In a country where the doctor’s plight is often depicted as one of great woe, Ren Liming’s story offers a different, somewhat more fashionable take.
Ren, who is in his 40s and has been a doctor for more than 20 years, found himself in the middle of a heated online debate this week, centered on the question: Is it morally acceptable for medical professionals to generate wealth, and if so, should they be allowed to flaunt it?
The brouhaha erupted on Saturday when Ren, who lives in Chengdu, capital of southwestern China’s Sichuan province, posted photos to his Weibo microblog of a birthday party he attended in the company of a government official. One photo showed a red packet containing 20 hundred-yuan notes (worth $290 in total).
The snapshots sparked backlash online, with net users accusing Ren of being too cozy with the official and some even suggesting that Ren was offering the man perks such as free medical care. Ren — who specializes in urinary ailments and is somewhat of a minor internet celebrity, with close to half a million followers on Weibo — was quick to defend himself, saying he had befriended the man after the official had resigned from public office.
But the story doesn’t end there. Instead, on Sunday, Ren took to Weibo again, responding to the “malicious comments” by posting a picture of himself wearing a 10,000-yuan jacket from Moncler, a French luxury brand that enjoys a following among Chinese celebrities.
In the caption, Ren slammed those who seemed to imply that health care professionals have no right to pursue wealth. “A doctor pleading poverty always receives applause,” he wrote. “A doctor presenting himself as middle-class receives condemnation both in speech and writing. Fuck, why do social morals demand that doctors be poor?”
Dr. Ren Liming poses for a photo wearing a coat worth over 10,000 yuan. @chengduxiashuidao from Weibo
In China, doctors are generally depicted as being overworked, overstressed, and underpaid. The volume of patients seeking medical attention is so enormous that the number of doctors per capita in the nation falls well short of international standards, even in developed coastal cities such as Shanghai.
In addition, being a doctor in China is fraught with danger, including the threat of violence. Nearly 60 percent of Chinese medical professions have had to endure verbal abuse, and more than 13 percent have been attacked physically, according to a report from the Chinese Medical Doctor Association issued last May.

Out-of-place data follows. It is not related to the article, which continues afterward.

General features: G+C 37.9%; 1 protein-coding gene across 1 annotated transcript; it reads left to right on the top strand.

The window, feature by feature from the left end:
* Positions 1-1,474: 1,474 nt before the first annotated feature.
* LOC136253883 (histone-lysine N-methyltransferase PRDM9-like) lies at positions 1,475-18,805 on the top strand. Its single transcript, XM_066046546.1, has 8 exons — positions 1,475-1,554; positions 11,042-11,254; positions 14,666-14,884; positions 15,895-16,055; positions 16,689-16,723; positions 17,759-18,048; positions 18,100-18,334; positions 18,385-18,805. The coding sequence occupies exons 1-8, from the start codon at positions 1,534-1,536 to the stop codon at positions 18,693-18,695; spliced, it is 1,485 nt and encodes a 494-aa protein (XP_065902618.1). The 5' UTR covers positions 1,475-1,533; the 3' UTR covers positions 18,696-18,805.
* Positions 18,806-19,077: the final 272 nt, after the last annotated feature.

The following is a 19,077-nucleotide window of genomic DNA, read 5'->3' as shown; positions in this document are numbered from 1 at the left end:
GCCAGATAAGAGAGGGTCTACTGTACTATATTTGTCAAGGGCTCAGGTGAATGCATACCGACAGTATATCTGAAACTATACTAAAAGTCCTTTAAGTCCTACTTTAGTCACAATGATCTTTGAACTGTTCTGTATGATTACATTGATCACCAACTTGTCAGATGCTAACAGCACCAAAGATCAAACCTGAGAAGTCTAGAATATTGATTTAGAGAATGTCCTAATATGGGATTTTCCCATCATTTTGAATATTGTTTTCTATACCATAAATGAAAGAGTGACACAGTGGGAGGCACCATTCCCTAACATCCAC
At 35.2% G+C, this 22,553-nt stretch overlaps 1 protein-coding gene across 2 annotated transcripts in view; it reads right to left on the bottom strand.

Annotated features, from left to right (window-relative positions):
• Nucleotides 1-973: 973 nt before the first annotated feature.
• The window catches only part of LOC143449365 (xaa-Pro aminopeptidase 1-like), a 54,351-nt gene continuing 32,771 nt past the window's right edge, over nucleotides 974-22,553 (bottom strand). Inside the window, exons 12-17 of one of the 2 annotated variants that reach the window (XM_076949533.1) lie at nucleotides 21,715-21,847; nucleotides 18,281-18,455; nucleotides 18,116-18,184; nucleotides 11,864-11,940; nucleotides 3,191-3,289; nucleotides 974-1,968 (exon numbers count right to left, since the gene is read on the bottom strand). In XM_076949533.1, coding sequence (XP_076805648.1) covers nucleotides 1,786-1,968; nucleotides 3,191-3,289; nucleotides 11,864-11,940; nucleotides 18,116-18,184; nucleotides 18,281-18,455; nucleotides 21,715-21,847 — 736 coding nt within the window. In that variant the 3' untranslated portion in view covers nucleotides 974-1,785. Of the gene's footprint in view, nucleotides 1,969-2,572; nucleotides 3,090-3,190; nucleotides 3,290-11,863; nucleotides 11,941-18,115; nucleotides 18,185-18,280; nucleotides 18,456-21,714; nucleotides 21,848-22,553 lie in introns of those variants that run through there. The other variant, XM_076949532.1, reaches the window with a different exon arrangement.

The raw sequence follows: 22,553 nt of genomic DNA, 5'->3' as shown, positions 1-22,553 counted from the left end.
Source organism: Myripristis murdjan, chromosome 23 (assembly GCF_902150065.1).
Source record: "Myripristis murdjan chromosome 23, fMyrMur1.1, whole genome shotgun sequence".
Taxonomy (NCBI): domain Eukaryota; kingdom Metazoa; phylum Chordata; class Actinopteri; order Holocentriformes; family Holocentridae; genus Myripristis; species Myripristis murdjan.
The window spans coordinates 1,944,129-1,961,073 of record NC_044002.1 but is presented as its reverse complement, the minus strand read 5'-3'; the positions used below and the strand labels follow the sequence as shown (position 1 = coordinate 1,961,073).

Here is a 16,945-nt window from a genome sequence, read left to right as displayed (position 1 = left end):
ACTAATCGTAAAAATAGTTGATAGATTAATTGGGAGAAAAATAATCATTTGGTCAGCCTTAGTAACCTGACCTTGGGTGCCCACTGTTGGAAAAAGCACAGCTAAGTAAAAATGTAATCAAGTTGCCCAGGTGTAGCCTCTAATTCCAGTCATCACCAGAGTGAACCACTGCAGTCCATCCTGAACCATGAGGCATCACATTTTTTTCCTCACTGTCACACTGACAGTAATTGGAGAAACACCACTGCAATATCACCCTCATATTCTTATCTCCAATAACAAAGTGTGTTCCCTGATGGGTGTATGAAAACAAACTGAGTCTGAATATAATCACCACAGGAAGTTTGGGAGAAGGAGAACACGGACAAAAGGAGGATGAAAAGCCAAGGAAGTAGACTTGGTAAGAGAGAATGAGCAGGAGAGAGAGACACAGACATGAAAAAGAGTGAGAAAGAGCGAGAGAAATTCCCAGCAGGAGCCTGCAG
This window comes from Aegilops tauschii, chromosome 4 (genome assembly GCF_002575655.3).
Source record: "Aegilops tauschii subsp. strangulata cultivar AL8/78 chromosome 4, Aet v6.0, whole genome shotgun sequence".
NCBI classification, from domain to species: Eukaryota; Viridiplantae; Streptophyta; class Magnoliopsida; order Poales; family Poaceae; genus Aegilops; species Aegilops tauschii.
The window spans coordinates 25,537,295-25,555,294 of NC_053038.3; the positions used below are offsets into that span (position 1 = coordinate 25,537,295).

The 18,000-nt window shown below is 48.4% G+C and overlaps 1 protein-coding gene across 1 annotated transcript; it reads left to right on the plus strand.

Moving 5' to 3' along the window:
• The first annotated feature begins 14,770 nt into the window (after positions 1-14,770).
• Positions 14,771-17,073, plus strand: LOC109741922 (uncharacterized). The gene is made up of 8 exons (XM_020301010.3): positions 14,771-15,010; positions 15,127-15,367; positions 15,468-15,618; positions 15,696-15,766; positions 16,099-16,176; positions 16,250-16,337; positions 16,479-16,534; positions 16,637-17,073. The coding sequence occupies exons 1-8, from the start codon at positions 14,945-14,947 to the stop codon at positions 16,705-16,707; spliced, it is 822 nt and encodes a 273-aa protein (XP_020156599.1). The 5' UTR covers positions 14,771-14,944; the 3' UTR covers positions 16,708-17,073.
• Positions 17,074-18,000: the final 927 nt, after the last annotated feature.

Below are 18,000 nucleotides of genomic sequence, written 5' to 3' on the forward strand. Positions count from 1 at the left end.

In one of many such cases, a retired doctor was killed in May by a former patient who claimed the doctor had “broken his teeth” in surgery. The following month, a health care worker’s son was knifed by one of his former patients in a dispute over medical expenses.
Against this backdrop, the Moncler-wearing Ren paints an unusual picture, and his subsequent disclosure of his financial position suggests that doctors in China may be more prosperous than many perceive. On Tuesday, Ren returned to Weibo to elaborate further on his earnings and lifestyle-related spending.
Ren appears to be a fashion aficionado, spending around 200,000 yuan on clothes each year. In an earlier post, he showed off his attire, all big brands: Armani, Burberry, LV, and Prada. He owns three properties, including one in Dongguan, in the southern Chinese province of Guangdong. Ren said he’s eyeing a fourth property for purchase later this year.
His doctor’s income is more than 200,000 yuan annually. In addition, Ren receives some 300,000 yuan in income from the lectures he gives. An investment in a friend’s company puts another half a million yuan per year in his pocket.
Ren said he has also invested in a number of other businesses, including a company that provides mobile health care. A 15-minute remote medical consultation can earn him 600 yuan, Ren wrote online. “But God knows how many books I have had to study!” he added.
Ren is also a frequent commentator on Fenda, a for-pay question-and-answer platform, where he charges 168 yuan per answer.
Still, Ren seemed compelled to explain why he has taken to the high life, saying that he wasn’t always like this and attributing his transformation to a number of life-changing events — including a setback in his love life and his father’s lung cancer diagnosis.
In an article in the Chengdu Business Daily on Wednesday, Ren said that his high income makes conflict with patients less likely. A wealthy doctor won't be tempted by bribes from patients or other “gray” sources of income, he explained.
Some net users came out in support of Ren. “Many people condemn you because they are jealous of your good income and popularity,” wrote one Weibo user. “Spend money however you like; you don’t have to care about what other people think.”
“Doctors should eat and dress well. Otherwise they won’t have the energy to heal patients,” wrote another user, adding, “I support you, doctor! Live your own life and don’t pay attention to others.”
Other net users were not convinced, with one user accusing Ren of exacerbating the conflict between doctors and patients. “A person with high medical ethics would not be so materialistic,” he wrote. “Pathetic; you did not realize how hard it is for students from the countryside to study medicine. You are not qualified as a doctor, no matter how strong your abilities.”
Others did not pass judgement on Ren, saying only that he was an outlier in the medical world. “Please don’t be mistaken!” wrote a user whose profile says he is an OB-GYN. “His situation does not represent most doctors in China!”
With contributions from Wang Yiwei.
(Header image: WavebreakMedia_RF/VCG)